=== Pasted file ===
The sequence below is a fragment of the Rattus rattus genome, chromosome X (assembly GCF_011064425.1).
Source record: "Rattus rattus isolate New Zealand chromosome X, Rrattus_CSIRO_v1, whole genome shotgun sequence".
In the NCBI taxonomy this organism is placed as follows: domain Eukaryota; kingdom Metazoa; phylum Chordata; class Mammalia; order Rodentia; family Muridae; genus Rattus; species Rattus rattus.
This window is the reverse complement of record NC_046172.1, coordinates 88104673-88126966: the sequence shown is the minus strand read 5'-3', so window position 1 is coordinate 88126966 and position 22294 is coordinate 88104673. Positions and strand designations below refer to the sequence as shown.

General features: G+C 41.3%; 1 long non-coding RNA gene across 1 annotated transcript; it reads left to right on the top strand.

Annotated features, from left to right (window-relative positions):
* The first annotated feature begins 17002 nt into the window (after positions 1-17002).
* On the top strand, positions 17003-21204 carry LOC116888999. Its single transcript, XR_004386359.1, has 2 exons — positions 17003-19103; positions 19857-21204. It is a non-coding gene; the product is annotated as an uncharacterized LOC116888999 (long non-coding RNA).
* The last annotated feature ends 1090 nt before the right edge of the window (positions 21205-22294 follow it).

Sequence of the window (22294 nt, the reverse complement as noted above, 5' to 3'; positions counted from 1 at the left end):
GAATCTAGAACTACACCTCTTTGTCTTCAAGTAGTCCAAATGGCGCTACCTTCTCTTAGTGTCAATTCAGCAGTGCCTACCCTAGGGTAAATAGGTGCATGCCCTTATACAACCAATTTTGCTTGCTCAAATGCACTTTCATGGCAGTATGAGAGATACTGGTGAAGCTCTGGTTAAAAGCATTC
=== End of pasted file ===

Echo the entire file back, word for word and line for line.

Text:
The sequence below is a fragment of the Rattus rattus genome, chromosome X (assembly GCF_011064425.1).
Source record: "Rattus rattus isolate New Zealand chromosome X, Rrattus_CSIRO_v1, whole genome shotgun sequence".
In the NCBI taxonomy this organism is placed as follows: domain Eukaryota; kingdom Metazoa; phylum Chordata; class Mammalia; order Rodentia; family Muridae; genus Rattus; species Rattus rattus.
This window is the reverse complement of record NC_046172.1, coordinates 88104673-88126966: the sequence shown is the minus strand read 5'-3', so window position 1 is coordinate 88126966 and position 22294 is coordinate 88104673. Positions and strand designations below refer to the sequence as shown.

General features: G+C 41.3%; 1 long non-coding RNA gene across 1 annotated transcript; it reads left to right on the top strand.

Annotated features, from left to right (window-relative positions):
* The first annotated feature begins 17002 nt into the window (after positions 1-17002).
* On the top strand, positions 17003-21204 carry LOC116888999. Its single transcript, XR_004386359.1, has 2 exons — positions 17003-19103; positions 19857-21204. It is a non-coding gene; the product is annotated as an uncharacterized LOC116888999 (long non-coding RNA).
* The last annotated feature ends 1090 nt before the right edge of the window (positions 21205-22294 follow it).

Sequence of the window (22294 nt, the reverse complement as noted above, 5' to 3'; positions counted from 1 at the left end):
GAATCTAGAACTACACCTCTTTGTCTTCAAGTAGTCCAAATGGCGCTACCTTCTCTTAGTGTCAATTCAGCAGTGCCTACCCTAGGGTAAATAGGTGCATGCCCTTATACAACCAATTTTGCTTGCTCAAATGCACTTTCATGGCAGTATGAGAGATACTGGTGAAGCTCTGGTTAAAAGCATTC